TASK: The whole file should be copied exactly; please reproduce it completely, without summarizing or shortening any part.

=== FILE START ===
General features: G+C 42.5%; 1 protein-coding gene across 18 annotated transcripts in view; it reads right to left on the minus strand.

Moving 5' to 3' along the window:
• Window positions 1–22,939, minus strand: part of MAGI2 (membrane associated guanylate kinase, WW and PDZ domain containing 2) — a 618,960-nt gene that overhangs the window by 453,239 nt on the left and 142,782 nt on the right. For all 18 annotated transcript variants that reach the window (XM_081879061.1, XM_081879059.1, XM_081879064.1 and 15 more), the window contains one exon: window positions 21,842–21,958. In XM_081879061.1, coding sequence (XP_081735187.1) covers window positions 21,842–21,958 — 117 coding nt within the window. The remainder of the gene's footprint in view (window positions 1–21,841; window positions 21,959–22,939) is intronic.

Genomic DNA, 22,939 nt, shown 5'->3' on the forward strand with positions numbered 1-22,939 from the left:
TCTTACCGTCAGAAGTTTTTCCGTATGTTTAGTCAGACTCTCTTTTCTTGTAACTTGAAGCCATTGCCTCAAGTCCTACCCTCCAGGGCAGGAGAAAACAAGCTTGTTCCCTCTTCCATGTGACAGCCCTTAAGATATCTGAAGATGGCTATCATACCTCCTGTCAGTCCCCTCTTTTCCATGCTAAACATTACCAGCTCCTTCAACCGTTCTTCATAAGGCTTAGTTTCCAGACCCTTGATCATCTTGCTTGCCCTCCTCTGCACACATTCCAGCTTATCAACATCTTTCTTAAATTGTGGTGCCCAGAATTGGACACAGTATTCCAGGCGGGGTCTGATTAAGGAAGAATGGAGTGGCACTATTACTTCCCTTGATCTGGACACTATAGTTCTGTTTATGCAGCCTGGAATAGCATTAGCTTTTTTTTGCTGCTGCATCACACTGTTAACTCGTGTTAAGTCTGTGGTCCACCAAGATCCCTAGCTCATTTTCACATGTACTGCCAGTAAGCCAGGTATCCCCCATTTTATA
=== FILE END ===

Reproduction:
General features: G+C 42.5%; 1 protein-coding gene across 18 annotated transcripts in view; it reads right to left on the minus strand.

Moving 5' to 3' along the window:
• Window positions 1–22,939, minus strand: part of MAGI2 (membrane associated guanylate kinase, WW and PDZ domain containing 2) — a 618,960-nt gene that overhangs the window by 453,239 nt on the left and 142,782 nt on the right. For all 18 annotated transcript variants that reach the window (XM_081879061.1, XM_081879059.1, XM_081879064.1 and 15 more), the window contains one exon: window positions 21,842–21,958. In XM_081879061.1, coding sequence (XP_081735187.1) covers window positions 21,842–21,958 — 117 coding nt within the window. The remainder of the gene's footprint in view (window positions 1–21,841; window positions 21,959–22,939) is intronic.

Genomic DNA, 22,939 nt, shown 5'->3' on the forward strand with positions numbered 1-22,939 from the left:
TCTTACCGTCAGAAGTTTTTCCGTATGTTTAGTCAGACTCTCTTTTCTTGTAACTTGAAGCCATTGCCTCAAGTCCTACCCTCCAGGGCAGGAGAAAACAAGCTTGTTCCCTCTTCCATGTGACAGCCCTTAAGATATCTGAAGATGGCTATCATACCTCCTGTCAGTCCCCTCTTTTCCATGCTAAACATTACCAGCTCCTTCAACCGTTCTTCATAAGGCTTAGTTTCCAGACCCTTGATCATCTTGCTTGCCCTCCTCTGCACACATTCCAGCTTATCAACATCTTTCTTAAATTGTGGTGCCCAGAATTGGACACAGTATTCCAGGCGGGGTCTGATTAAGGAAGAATGGAGTGGCACTATTACTTCCCTTGATCTGGACACTATAGTTCTGTTTATGCAGCCTGGAATAGCATTAGCTTTTTTTTGCTGCTGCATCACACTGTTAACTCGTGTTAAGTCTGTGGTCCACCAAGATCCCTAGCTCATTTTCACATGTACTGCCAGTAAGCCAGGTATCCCCCATTTTATA